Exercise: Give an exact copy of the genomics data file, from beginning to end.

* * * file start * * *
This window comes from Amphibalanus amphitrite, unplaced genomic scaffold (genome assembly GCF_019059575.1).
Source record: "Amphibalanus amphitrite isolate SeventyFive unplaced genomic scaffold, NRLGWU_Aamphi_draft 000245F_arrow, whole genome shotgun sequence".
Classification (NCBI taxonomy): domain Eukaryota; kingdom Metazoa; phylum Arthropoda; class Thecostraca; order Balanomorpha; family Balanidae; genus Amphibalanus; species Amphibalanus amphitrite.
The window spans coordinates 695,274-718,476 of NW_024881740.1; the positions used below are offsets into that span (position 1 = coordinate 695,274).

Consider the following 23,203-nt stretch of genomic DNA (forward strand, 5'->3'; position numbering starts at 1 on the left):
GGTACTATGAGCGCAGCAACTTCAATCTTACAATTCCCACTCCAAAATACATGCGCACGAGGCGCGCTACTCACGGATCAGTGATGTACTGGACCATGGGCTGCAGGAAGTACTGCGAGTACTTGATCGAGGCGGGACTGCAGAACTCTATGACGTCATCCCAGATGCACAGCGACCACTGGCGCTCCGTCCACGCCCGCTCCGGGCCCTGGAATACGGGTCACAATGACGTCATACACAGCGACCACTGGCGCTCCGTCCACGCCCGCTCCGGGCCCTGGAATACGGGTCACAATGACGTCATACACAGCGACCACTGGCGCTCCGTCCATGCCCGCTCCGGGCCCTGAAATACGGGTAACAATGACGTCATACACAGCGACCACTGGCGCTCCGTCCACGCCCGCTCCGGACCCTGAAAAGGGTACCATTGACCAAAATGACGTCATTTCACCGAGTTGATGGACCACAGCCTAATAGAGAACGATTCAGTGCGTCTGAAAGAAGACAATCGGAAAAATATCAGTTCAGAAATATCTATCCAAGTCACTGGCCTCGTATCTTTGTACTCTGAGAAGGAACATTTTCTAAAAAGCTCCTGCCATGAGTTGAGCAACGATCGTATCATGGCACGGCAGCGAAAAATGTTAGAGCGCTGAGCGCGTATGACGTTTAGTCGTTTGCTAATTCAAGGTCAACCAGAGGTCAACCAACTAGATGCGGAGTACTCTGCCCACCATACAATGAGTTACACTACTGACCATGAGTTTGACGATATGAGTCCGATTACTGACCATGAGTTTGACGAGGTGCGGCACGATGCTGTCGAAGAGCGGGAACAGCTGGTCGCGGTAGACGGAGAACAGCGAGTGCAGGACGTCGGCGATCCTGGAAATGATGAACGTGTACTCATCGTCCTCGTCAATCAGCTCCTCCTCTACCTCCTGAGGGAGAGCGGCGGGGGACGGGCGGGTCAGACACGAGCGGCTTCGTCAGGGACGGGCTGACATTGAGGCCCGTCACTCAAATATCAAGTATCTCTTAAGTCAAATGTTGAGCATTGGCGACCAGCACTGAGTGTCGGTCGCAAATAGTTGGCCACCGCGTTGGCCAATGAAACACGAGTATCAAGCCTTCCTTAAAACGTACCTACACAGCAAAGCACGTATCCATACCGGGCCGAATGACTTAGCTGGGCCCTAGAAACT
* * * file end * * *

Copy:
This window comes from Amphibalanus amphitrite, unplaced genomic scaffold (genome assembly GCF_019059575.1).
Source record: "Amphibalanus amphitrite isolate SeventyFive unplaced genomic scaffold, NRLGWU_Aamphi_draft 000245F_arrow, whole genome shotgun sequence".
Classification (NCBI taxonomy): domain Eukaryota; kingdom Metazoa; phylum Arthropoda; class Thecostraca; order Balanomorpha; family Balanidae; genus Amphibalanus; species Amphibalanus amphitrite.
The window spans coordinates 695,274-718,476 of NW_024881740.1; the positions used below are offsets into that span (position 1 = coordinate 695,274).

Consider the following 23,203-nt stretch of genomic DNA (forward strand, 5'->3'; position numbering starts at 1 on the left):
GGTACTATGAGCGCAGCAACTTCAATCTTACAATTCCCACTCCAAAATACATGCGCACGAGGCGCGCTACTCACGGATCAGTGATGTACTGGACCATGGGCTGCAGGAAGTACTGCGAGTACTTGATCGAGGCGGGACTGCAGAACTCTATGACGTCATCCCAGATGCACAGCGACCACTGGCGCTCCGTCCACGCCCGCTCCGGGCCCTGGAATACGGGTCACAATGACGTCATACACAGCGACCACTGGCGCTCCGTCCACGCCCGCTCCGGGCCCTGGAATACGGGTCACAATGACGTCATACACAGCGACCACTGGCGCTCCGTCCATGCCCGCTCCGGGCCCTGAAATACGGGTAACAATGACGTCATACACAGCGACCACTGGCGCTCCGTCCACGCCCGCTCCGGACCCTGAAAAGGGTACCATTGACCAAAATGACGTCATTTCACCGAGTTGATGGACCACAGCCTAATAGAGAACGATTCAGTGCGTCTGAAAGAAGACAATCGGAAAAATATCAGTTCAGAAATATCTATCCAAGTCACTGGCCTCGTATCTTTGTACTCTGAGAAGGAACATTTTCTAAAAAGCTCCTGCCATGAGTTGAGCAACGATCGTATCATGGCACGGCAGCGAAAAATGTTAGAGCGCTGAGCGCGTATGACGTTTAGTCGTTTGCTAATTCAAGGTCAACCAGAGGTCAACCAACTAGATGCGGAGTACTCTGCCCACCATACAATGAGTTACACTACTGACCATGAGTTTGACGATATGAGTCCGATTACTGACCATGAGTTTGACGAGGTGCGGCACGATGCTGTCGAAGAGCGGGAACAGCTGGTCGCGGTAGACGGAGAACAGCGAGTGCAGGACGTCGGCGATCCTGGAAATGATGAACGTGTACTCATCGTCCTCGTCAATCAGCTCCTCCTCTACCTCCTGAGGGAGAGCGGCGGGGGACGGGCGGGTCAGACACGAGCGGCTTCGTCAGGGACGGGCTGACATTGAGGCCCGTCACTCAAATATCAAGTATCTCTTAAGTCAAATGTTGAGCATTGGCGACCAGCACTGAGTGTCGGTCGCAAATAGTTGGCCACCGCGTTGGCCAATGAAACACGAGTATCAAGCCTTCCTTAAAACGTACCTACACAGCAAAGCACGTATCCATACCGGGCCGAATGACTTAGCTGGGCCCTAGAAACT